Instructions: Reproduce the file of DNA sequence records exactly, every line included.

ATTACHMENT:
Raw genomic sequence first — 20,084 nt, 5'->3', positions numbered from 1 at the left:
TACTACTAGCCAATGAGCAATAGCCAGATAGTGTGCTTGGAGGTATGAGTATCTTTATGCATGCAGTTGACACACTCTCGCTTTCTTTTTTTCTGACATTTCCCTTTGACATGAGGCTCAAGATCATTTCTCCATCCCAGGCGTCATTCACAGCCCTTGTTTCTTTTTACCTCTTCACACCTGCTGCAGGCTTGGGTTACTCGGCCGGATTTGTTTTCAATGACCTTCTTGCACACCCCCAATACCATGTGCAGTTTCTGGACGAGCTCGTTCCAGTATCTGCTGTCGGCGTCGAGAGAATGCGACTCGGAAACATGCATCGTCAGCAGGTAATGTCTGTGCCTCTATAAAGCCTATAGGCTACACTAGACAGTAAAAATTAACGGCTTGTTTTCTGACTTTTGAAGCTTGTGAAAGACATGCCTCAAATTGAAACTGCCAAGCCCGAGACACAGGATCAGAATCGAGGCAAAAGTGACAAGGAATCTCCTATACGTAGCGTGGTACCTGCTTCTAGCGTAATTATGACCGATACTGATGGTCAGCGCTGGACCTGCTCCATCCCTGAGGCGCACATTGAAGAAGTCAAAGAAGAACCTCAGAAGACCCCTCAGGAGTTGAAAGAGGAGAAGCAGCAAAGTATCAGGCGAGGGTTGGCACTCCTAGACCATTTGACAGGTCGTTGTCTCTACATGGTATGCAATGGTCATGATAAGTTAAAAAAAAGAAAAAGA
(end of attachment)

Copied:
Raw genomic sequence first — 20,084 nt, 5'->3', positions numbered from 1 at the left:
TACTACTAGCCAATGAGCAATAGCCAGATAGTGTGCTTGGAGGTATGAGTATCTTTATGCATGCAGTTGACACACTCTCGCTTTCTTTTTTTCTGACATTTCCCTTTGACATGAGGCTCAAGATCATTTCTCCATCCCAGGCGTCATTCACAGCCCTTGTTTCTTTTTACCTCTTCACACCTGCTGCAGGCTTGGGTTACTCGGCCGGATTTGTTTTCAATGACCTTCTTGCACACCCCCAATACCATGTGCAGTTTCTGGACGAGCTCGTTCCAGTATCTGCTGTCGGCGTCGAGAGAATGCGACTCGGAAACATGCATCGTCAGCAGGTAATGTCTGTGCCTCTATAAAGCCTATAGGCTACACTAGACAGTAAAAATTAACGGCTTGTTTTCTGACTTTTGAAGCTTGTGAAAGACATGCCTCAAATTGAAACTGCCAAGCCCGAGACACAGGATCAGAATCGAGGCAAAAGTGACAAGGAATCTCCTATACGTAGCGTGGTACCTGCTTCTAGCGTAATTATGACCGATACTGATGGTCAGCGCTGGACCTGCTCCATCCCTGAGGCGCACATTGAAGAAGTCAAAGAAGAACCTCAGAAGACCCCTCAGGAGTTGAAAGAGGAGAAGCAGCAAAGTATCAGGCGAGGGTTGGCACTCCTAGACCATTTGACAGGTCGTTGTCTCTACATGGTATGCAATGGTCATGATAAGTTAAAAAAAAGAAAAAGA